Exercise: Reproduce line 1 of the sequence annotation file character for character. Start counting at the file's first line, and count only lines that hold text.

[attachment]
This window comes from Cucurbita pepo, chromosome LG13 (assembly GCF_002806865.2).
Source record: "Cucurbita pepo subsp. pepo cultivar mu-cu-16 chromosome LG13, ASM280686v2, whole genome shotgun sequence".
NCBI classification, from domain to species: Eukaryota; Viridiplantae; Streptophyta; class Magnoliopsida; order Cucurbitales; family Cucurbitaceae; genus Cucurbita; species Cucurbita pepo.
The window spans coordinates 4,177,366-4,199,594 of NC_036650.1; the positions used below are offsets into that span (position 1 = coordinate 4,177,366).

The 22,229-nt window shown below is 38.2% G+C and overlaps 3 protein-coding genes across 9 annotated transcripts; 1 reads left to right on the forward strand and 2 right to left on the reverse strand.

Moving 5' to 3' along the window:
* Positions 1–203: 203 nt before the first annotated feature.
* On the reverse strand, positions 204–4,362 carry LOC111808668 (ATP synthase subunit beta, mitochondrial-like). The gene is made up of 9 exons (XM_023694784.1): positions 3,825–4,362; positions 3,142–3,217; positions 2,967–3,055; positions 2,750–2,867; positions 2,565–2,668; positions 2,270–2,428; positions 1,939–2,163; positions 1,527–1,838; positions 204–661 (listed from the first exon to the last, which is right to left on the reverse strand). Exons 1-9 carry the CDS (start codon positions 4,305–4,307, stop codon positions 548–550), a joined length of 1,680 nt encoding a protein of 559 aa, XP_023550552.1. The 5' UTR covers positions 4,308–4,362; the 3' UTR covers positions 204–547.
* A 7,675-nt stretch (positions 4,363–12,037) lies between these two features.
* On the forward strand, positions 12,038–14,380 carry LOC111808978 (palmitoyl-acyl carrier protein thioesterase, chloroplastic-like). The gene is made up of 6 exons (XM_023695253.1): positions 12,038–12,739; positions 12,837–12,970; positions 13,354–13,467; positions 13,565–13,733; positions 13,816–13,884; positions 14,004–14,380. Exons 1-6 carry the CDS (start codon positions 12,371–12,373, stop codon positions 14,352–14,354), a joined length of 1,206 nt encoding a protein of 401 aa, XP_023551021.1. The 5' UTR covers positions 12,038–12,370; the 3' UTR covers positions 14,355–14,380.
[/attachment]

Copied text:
This window comes from Cucurbita pepo, chromosome LG13 (assembly GCF_002806865.2).